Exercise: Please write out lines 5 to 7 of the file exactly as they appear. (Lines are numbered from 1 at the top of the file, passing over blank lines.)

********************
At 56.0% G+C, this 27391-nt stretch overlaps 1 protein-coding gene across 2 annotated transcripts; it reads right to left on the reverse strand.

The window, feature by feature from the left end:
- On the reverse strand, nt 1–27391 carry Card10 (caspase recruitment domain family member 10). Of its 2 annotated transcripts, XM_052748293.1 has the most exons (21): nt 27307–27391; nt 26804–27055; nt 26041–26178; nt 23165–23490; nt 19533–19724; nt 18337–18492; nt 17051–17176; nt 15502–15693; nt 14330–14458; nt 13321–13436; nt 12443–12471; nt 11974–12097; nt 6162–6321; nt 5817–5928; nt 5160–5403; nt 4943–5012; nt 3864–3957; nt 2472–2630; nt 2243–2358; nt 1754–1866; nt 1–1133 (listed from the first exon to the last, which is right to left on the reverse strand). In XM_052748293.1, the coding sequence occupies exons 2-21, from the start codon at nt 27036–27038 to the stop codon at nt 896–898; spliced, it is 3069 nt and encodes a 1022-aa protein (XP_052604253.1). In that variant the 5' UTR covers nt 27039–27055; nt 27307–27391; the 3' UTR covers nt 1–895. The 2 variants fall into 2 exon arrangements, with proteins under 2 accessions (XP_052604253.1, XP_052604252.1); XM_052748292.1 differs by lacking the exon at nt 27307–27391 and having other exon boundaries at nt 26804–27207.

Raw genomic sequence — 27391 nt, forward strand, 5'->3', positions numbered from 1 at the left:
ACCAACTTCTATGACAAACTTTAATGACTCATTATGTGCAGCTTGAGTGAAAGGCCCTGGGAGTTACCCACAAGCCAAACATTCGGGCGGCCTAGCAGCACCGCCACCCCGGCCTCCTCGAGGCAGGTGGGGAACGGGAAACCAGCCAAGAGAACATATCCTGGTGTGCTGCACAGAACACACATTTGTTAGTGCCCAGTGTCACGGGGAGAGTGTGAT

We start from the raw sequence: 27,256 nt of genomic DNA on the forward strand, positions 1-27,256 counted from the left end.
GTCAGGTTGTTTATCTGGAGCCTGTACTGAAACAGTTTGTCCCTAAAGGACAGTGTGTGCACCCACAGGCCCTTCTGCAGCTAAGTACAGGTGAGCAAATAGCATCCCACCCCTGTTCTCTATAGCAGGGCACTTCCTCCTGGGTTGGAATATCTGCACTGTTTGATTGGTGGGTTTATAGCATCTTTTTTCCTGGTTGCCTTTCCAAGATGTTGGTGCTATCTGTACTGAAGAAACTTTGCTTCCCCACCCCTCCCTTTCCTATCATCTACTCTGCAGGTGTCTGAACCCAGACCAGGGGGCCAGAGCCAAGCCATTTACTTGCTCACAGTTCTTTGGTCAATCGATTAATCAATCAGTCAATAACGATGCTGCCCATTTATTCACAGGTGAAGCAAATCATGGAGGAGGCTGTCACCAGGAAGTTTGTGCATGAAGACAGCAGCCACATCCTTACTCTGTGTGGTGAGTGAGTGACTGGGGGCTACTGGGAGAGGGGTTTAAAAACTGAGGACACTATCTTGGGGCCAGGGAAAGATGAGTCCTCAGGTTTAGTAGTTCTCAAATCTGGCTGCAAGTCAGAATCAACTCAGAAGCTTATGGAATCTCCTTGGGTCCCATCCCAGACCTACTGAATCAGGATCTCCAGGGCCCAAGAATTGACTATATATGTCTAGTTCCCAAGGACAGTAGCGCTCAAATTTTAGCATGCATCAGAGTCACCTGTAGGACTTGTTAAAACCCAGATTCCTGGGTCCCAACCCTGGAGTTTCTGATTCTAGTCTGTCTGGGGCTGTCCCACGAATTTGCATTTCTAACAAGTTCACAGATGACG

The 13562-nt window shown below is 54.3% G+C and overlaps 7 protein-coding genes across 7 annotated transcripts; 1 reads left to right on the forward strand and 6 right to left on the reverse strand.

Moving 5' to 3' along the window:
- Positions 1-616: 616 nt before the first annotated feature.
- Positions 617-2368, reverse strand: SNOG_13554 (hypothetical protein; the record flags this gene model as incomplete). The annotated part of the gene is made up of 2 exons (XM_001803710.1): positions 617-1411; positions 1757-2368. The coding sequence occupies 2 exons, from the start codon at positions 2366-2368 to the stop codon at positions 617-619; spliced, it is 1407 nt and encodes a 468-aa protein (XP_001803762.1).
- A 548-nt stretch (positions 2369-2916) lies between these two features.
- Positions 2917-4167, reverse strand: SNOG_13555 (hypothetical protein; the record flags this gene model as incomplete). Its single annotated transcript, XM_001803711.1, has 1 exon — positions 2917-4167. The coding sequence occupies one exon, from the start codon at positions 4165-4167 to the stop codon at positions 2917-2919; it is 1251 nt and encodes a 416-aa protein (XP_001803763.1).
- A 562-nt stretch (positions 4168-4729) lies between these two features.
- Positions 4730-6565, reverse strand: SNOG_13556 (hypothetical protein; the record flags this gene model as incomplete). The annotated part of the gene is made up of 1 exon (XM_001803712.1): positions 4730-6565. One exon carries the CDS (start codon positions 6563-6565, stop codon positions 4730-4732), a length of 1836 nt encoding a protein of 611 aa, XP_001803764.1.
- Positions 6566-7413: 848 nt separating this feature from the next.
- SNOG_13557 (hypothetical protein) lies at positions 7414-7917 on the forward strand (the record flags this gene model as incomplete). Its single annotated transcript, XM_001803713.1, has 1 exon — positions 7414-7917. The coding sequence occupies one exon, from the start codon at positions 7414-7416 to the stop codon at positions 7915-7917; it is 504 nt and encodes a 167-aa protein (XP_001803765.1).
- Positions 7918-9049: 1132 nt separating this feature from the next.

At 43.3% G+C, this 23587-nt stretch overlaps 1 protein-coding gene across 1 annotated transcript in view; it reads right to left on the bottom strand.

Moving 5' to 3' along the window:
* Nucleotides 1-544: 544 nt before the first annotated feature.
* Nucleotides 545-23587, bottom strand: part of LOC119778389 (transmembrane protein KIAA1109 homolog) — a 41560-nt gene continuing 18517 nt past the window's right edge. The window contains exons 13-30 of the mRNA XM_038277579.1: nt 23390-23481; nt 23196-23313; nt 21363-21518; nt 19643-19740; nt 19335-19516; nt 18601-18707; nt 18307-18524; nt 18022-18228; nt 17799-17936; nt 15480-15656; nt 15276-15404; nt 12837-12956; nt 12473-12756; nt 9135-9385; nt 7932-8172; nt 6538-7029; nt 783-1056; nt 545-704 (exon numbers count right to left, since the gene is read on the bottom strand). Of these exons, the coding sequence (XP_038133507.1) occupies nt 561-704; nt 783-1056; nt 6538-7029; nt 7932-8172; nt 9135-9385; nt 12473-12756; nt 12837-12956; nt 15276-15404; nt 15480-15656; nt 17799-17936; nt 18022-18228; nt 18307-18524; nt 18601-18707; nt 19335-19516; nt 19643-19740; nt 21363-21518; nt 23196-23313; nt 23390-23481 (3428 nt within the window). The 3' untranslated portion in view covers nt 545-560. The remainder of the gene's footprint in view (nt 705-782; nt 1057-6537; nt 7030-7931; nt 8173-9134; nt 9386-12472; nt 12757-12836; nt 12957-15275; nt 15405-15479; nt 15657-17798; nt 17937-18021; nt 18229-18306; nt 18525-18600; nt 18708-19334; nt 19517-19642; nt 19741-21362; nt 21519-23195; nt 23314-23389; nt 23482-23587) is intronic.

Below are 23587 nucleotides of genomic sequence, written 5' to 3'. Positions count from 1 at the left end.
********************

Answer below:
ACCAACTTCTATGACAAACTTTAATGACTCATTATGTGCAGCTTGAGTGAAAGGCCCTGGGAGTTACCCACAAGCCAAACATTCGGGCGGCCTAGCAGCACCGCCACCCCGGCCTCCTCGAGGCAGGTGGGGAACGGGAAACCAGCCAAGAGAACATATCCTGGTGTGCTGCACAGAACACACATTTGTTAGTGCCCAGTGTCACGGGGAGAGTGTGAT

We start from the raw sequence: 27,256 nt of genomic DNA on the forward strand, positions 1-27,256 counted from the left end.
GTCAGGTTGTTTATCTGGAGCCTGTACTGAAACAGTTTGTCCCTAAAGGACAGTGTGTGCACCCACAGGCCCTTCTGCAGCTAAGTACAGGTGAGCAAATAGCATCCCACCCCTGTTCTCTATAGCAGGGCACTTCCTCCTGGGTTGGAATATCTGCACTGTTTGATTGGTGGGTTTATAGCATCTTTTTTCCTGGTTGCCTTTCCAAGATGTTGGTGCTATCTGTACTGAAGAAACTTTGCTTCCCCACCCCTCCCTTTCCTATCATCTACTCTGCAGGTGTCTGAACCCAGACCAGGGGGCCAGAGCCAAGCCATTTACTTGCTCACAGTTCTTTGGTCAATCGATTAATCAATCAGTCAATAACGATGCTGCCCATTTATTCACAGGTGAAGCAAATCATGGAGGAGGCTGTCACCAGGAAGTTTGTGCATGAAGACAGCAGCCACATCCTTACTCTGTGTGGTGAGTGAGTGACTGGGGGCTACTGGGAGAGGGGTTTAAAAACTGAGGACACTATCTTGGGGCCAGGGAAAGATGAGTCCTCAGGTTTAGTAGTTCTCAAATCTGGCTGCAAGTCAGAATCAACTCAGAAGCTTATGGAATCTCCTTGGGTCCCATCCCAGACCTACTGAATCAGGATCTCCAGGGCCCAAGAATTGACTATATATGTCTAGTTCCCAAGGACAGTAGCGCTCAAATTTTAGCATGCATCAGAGTCACCTGTAGGACTTGTTAAAACCCAGATTCCTGGGTCCCAACCCTGGAGTTTCTGATTCTAGTCTGTCTGGGGCTGTCCCACGAATTTGCATTTCTAACAAGTTCACAGATGACG